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Le Creuset help

post #1 of 6
Thread Starter 
Ok, so here's my problem. I currently have a basic set of cookware from All Clad. Plain jane stainless steel, a stock pot, couple of fry pans, a saute pan and a couple of sauce pans. Nothing special, got it as a set at a department store for a few hundred bucks.

I'm looking at Le Creuset to provide some "oven ware", specifically a dutch oven type of deal to make roasts/stews, and other types of oven goodies. At Williams-Sonoma, they said a good first selection might be a 6-3/4 qt oval, since most meat cuts are elongated. They also have a 7qt round I believe, and I'm really confused at to what shape to get and for what reasons.

I think part of my confusion is that I don't understand what a full lineup of basic ovenware might look like. I have all the basics covered for the cook top, but I'm not sure what shapes/sizes allow a home cook to make almost all the necessary items (casseroles, stews, roasted meats/veggies, desserts, side items) in the oven. I think at a minimum, I need one "large" pan in the 7qt range, and 1 small pan, for side items or smaller portions of dishes. Perhaps you all can help me out. Thank you!

I'm mainly looking at the coated cast iron line they carry. I also wouldn't mind suggestions on a brand for a cast iron pan for the stove top, I keep hearing its essential, but I'm not exactly sure for what. My mom uses hers alot, but she doesn't make anything that I can't in my All-Clad so far.
post #2 of 6
I've got a six, five and four quart. does everything I've ever wanted to do for a family of five.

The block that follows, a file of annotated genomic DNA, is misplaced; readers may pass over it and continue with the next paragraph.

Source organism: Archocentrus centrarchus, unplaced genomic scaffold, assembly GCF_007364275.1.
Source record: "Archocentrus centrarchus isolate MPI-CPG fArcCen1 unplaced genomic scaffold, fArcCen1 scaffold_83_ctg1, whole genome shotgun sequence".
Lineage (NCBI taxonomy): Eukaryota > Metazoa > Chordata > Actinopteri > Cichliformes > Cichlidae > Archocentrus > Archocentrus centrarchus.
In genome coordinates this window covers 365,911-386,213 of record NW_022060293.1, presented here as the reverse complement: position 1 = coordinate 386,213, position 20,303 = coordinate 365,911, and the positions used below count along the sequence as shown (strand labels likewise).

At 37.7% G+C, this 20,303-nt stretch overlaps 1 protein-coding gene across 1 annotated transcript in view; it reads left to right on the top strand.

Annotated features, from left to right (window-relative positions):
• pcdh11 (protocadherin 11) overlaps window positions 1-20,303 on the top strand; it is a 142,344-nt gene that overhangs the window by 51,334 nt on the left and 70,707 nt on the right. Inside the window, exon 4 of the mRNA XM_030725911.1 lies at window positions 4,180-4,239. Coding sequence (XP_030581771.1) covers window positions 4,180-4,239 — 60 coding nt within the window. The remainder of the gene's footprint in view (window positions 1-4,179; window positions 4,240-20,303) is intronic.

most meat cuts are "elongated"? ah, a short visit to your local supermarket should establish whether that's (a) true or (b) important. short long tall fat skinny, dang near everything fits in my six qt. anything that doesn't is probably a oven roast candidate anyway.

cast iron: Lodge is about the only US manufacturer left. the chinese stuff is probably cheaper but it'll be heavier - accounting for all the lead . . .

a well seasoned & cared for cast iron skillet / fry pan is probably about as close to "non-stick" as you'll get short of modern living through chemistry (read: teflon)
post #3 of 6
Thread Starter 
Sounded kind of funny to me to. I mean, I can think of meats in all kinds of shapes. I would figure round vs oval has more to it than aesthetics, but maybe not.
post #4 of 6
>> round vs oval has more to it than aesthetics

I think you're right there - there are a number of cuts that are longer than wide. hence the "truth" that an oval would work is not in question.

consider however, if it fits in the pan, how much more better does it have to fit of be of any benefit?

and here's my "one pot dish" kicker: oval pan, oval cut, tight fit, where you gonna' put the potatoes, carrots and onions?

on the flip side, if you need to have multiple "schufft" in the oven - roast. mac&cheese / potato gratin / <name it> the oval has a smaller footprint.

in terms of "most useful" I'd shy away from the oval. I have a biggie oval cast iron - used it for fish on an open fire. haven't used it in the house for . . . oh dear, don't wanna think about that long . . .
post #5 of 6
I have an oval and love it. It does everything the round can do.
My favorite oval use is King Crab legs.

post #6 of 6
We recently got the 6-3/4 quart Le Creuset oval Dutch oven since it will accomodate longer food items than the round ones. Most of the FoodTV chefs seem to go for this shape. We found it on sale for $200, which seems to be a good deal. We are delighted with it.

We just got a 2-3/4 quart round LC pot, which is great for smaller and more varied dishes. It was on sale for $100, again a fairly good deal.

It pays to shop extensively before picking up this pricey stuff.

travelling gourmand
travelling gourmand
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